Living faithfully in a world of violence
In the face of horrific violence the world over, how do we rise above thoughts of revenge and despair?
The news lately seems unrelentingly grim, a constant litany of outrageous violence committed by those bent upon instilling fear: ISIS (the self-proclaimed Islamic State) and its gruesome executions; Boko Haram and its kidnapping and sexual trafficking of innocent children; the murders in Paris at the offices of a satirical newspaper and a Jewish deli. These are familiar examples from a livestream of horror. Considering the daily violence in our own nation, it is not surprising that many are tempted to indulge thoughts of despair, revenge, or helplessness. How can we live faithfully amid such violence and evil? How did Jesus deal with evil in his own lifetime?
First, Jesus teaches that we must call evil by its right names. Often we talk about combating “Islamic extremists.” This labeling is counterproductive, suggesting that our struggle is a kind of holy war against a particular faith. It also ignores the fact that many acts of violent terror have also been perpetrated in our own country by Christians. Every religious faith can be, and has been, perverted and twisted to justify evil acts of horror.
Our struggle is more accurately against “violent extremism.” The ideologically justified destruction of lives and property for the sake of fear—regardless of who does it or their so-called religious justification—is what deserves condemnation.
A second lesson: We cannot capitulate to fear by stooping to the level of our adversaries. The gospels tell us Jesus knew the opposition he faced and the violence plotted against him. Yet he refused to allow his actions to be dictated by those threats. His faith in God gave him the security he needed not to be immobilized by the evil around him.
This leads me to ask: In what do we find security in these troubled times? Can security really be gained through an overreliance on military strategies? Are the Jordanians more secure after executing two ISIS prisoners and conducting bombing raids to retaliate for the killing of one of their soldiers?
Have U.S. drone strikes made us feel more secure?
Jesus’ example challenges us to face the limits of violence in securing a more just society. Martin Luther King Jr. expressed this truth with eloquence when he declared, “Through violence you may murder a murderer, but you can’t murder murder. . . . Through violence you may murder a hater, but you can’t murder hate.” Jesus and King tell us that true security cannot be achieved only, or even primarily, through violent responses to evil.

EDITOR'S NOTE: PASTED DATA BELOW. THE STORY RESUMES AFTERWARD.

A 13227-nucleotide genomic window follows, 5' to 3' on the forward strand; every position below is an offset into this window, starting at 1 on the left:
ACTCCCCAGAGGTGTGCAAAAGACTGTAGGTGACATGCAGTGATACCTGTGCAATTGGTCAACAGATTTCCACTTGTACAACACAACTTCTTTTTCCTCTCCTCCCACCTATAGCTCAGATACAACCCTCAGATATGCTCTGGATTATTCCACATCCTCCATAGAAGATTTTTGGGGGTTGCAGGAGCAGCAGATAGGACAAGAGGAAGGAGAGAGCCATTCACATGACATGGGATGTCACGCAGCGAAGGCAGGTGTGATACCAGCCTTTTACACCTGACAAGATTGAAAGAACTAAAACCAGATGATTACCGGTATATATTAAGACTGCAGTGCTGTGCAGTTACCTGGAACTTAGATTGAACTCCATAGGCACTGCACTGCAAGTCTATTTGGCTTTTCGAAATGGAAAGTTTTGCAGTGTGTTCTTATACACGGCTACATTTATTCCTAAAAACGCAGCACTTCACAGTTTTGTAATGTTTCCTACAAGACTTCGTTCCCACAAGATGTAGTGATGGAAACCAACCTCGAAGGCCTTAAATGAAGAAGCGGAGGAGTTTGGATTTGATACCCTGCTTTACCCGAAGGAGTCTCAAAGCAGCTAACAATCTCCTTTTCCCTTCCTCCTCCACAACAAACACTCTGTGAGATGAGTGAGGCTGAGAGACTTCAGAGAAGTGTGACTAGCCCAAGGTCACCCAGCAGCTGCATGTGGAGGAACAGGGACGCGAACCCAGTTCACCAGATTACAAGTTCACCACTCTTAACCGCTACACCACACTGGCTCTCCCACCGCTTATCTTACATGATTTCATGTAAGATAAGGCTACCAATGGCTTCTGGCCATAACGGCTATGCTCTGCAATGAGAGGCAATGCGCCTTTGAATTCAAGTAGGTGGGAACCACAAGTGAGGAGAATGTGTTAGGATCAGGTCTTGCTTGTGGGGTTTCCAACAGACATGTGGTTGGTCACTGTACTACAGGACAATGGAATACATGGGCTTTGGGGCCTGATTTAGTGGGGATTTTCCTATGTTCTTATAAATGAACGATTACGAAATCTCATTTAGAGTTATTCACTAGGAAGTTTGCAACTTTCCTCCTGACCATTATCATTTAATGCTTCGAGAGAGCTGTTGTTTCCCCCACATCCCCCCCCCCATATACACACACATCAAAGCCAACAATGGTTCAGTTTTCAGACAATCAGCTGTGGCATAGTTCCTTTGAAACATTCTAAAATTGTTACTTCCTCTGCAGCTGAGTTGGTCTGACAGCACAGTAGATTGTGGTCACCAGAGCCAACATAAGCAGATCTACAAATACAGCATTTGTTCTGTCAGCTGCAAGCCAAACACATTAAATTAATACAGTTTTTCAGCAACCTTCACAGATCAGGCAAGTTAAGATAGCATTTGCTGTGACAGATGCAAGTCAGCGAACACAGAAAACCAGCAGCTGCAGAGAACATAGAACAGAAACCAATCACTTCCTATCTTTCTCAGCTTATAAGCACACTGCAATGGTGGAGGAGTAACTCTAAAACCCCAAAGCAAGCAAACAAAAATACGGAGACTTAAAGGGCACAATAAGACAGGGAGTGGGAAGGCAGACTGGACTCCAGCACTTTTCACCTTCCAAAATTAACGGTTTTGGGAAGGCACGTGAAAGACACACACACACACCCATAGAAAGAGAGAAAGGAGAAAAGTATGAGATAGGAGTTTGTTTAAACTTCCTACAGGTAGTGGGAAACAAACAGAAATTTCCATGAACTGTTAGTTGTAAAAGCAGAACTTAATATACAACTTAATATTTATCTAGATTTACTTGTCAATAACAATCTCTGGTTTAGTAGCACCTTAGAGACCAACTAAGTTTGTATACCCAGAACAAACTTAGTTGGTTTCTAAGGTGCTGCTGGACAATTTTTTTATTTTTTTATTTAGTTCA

This leads to a third lesson: Living faithfully in a violent world takes us on a path of compassion and understanding. This is profoundly counterintuitive. We viscerally recoil at trying to comprehend anyone who would callously take the lives of others.
But understanding someone’s motives does not mean that one condones or approves of his or her actions. We must protest against the brutal cruelty in our world. But then what?
Religious witnesses show us that the way to lasting peace lies in understanding. We see this in the truth and reconciliation commissions established in South Africa and Rwanda, where peace emerged after acts of horror thanks to sustained attempts to understand why it happened. We also see this in Jesus’ prayer for his executioners: “Father, forgive them; for they know not what they do” (Luke 23:34). Understanding is essential for new beginnings.
Consider a truth that has been proclaimed by every pope since Leo XIII in 1891: Severe social inequality cannot but give rise to resentment, rage, and violence. Pope Francis states this directly: “Until exclusion and inequality in society and between peoples are reversed, it will be impossible to eliminate violence.” We must overcome the hidden causes that fuel the violence in our midst.
There is no easy way to live in a violent world. The good news is that our faith offers hard-won wisdom and inspiring witnesses to guide us in the quest for peace and justice.
This column appeared in the May 2015 issue of U.S. Catholic (Vol. 80, No. 5, page 8).